6 And when they found them not, they drew Jason and certain brethren unto the rulers of the city, crying, These that have turned the world upside down, are come hither also :
7 Whom Jason hath received : and these all do contrary to the decrees of Cesar, saying that there is another king, one Jesus.
8 And they troubled the people, and the rulers of the city, when they heard these things.
9 And when they had taken security of Jason, and of
Christ, and not their imperfect obedience to the Ceremo-
§ 1. Gal. i. 1–5.
1 Paul, an apostle, (not of men, neither by man, but
Julian Pe- by Jesus Christ, and God the Father, who raised him Thessaloriad 4762.
nica. from the dead ;) Valgar Æra,
same in all ages, and in all countries. However his customs and
Here it is tbat we are presented with a picture of the heart
The errors which distracted the Church in the apostolic age, are the same in principle as those which have always flourished, and which are abundantly prevalent in our own day. Even now the advocates of natural religion, and tbe asserters of the power of human reason, like the Goostics of the apostolic age, embarrass themselves and their readers with vain philosophy, and crude speculations on the existence of God, the nature of the soul, the origin of the world, or the eternity of matter. Anticbristian metaphysicians still deserve the censure of “ profape and vaio babblings.” The Greek, tbe Oriental, and Jewish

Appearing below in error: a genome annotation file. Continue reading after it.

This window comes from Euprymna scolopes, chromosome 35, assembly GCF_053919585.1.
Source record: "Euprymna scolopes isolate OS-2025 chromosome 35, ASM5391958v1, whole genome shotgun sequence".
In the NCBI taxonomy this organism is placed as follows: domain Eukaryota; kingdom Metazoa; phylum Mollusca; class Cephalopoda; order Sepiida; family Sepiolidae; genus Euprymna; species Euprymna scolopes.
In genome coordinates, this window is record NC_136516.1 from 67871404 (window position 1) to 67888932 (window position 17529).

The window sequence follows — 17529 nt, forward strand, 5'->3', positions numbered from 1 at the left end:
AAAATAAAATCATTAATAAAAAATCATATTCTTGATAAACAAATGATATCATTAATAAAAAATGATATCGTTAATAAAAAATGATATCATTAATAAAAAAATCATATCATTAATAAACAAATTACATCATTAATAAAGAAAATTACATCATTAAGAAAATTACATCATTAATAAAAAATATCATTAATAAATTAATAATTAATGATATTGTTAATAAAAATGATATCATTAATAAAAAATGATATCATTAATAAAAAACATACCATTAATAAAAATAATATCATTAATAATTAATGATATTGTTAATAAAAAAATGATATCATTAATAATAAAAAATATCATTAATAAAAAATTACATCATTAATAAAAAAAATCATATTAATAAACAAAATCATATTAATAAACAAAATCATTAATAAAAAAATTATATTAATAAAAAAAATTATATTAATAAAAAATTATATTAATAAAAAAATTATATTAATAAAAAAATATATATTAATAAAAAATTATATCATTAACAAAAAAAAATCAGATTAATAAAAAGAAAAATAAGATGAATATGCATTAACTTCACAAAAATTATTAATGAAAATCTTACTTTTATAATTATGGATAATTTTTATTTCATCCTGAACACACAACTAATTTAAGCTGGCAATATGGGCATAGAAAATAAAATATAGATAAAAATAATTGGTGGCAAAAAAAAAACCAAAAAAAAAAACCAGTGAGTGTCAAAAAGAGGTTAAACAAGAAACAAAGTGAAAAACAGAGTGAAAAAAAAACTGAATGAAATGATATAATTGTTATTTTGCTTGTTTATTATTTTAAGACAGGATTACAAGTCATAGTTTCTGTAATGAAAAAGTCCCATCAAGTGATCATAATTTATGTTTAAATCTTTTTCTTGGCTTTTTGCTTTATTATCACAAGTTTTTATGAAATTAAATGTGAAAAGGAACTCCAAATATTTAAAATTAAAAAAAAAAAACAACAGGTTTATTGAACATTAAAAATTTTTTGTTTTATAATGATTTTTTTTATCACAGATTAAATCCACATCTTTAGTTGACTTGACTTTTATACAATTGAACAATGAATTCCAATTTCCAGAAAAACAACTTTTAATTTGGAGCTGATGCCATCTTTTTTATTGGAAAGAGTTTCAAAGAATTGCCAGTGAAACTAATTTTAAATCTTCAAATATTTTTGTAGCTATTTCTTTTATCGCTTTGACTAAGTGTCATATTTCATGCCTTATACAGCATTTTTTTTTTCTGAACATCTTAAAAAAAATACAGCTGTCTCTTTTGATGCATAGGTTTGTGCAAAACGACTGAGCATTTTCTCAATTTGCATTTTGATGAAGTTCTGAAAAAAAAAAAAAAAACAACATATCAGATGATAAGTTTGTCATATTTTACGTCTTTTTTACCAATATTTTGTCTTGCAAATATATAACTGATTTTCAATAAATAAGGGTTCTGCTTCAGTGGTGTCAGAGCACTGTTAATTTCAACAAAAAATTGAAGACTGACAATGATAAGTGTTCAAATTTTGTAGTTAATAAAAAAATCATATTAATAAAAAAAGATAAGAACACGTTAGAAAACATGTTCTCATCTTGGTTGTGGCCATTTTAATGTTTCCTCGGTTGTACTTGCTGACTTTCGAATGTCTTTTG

Julian Pe- 2 And all the brethren which are with me, unto the Thessaloriod, 4762. churches of Galatia :
- nica. Vulgar Æra, 51.
philosophy, united all their jargon to oppose a system of spiri-
Among the various errors of the apostolic age which are cen-
If we turn to those subjects in which man may imaginc himself
The distant throne, the sapphire blaze
Julian Pe. : 3 Grace be to you, and peace, from God the Father, Thessalo. riod, 4762. and from our Lord Jesus Christ,
In them we are confirmed in the belief of our own resurrection in the assurance that this corruptible must put on incor. ruption. They corroborate the events related in the Gospels, and are the most decisive evidences we can possess of the rapid increase of Christianity. In them we hear, as it were, the angel of God declare, that i time shall be no more.” We see the Saviour of the world resign his mediatorial kingdom to bis Fatber, that God may be all in all-the harvest of the Church gathered in-the eternity that is past united to the eternity that is to come, and man made partaker of a heavenly and glorious immortality,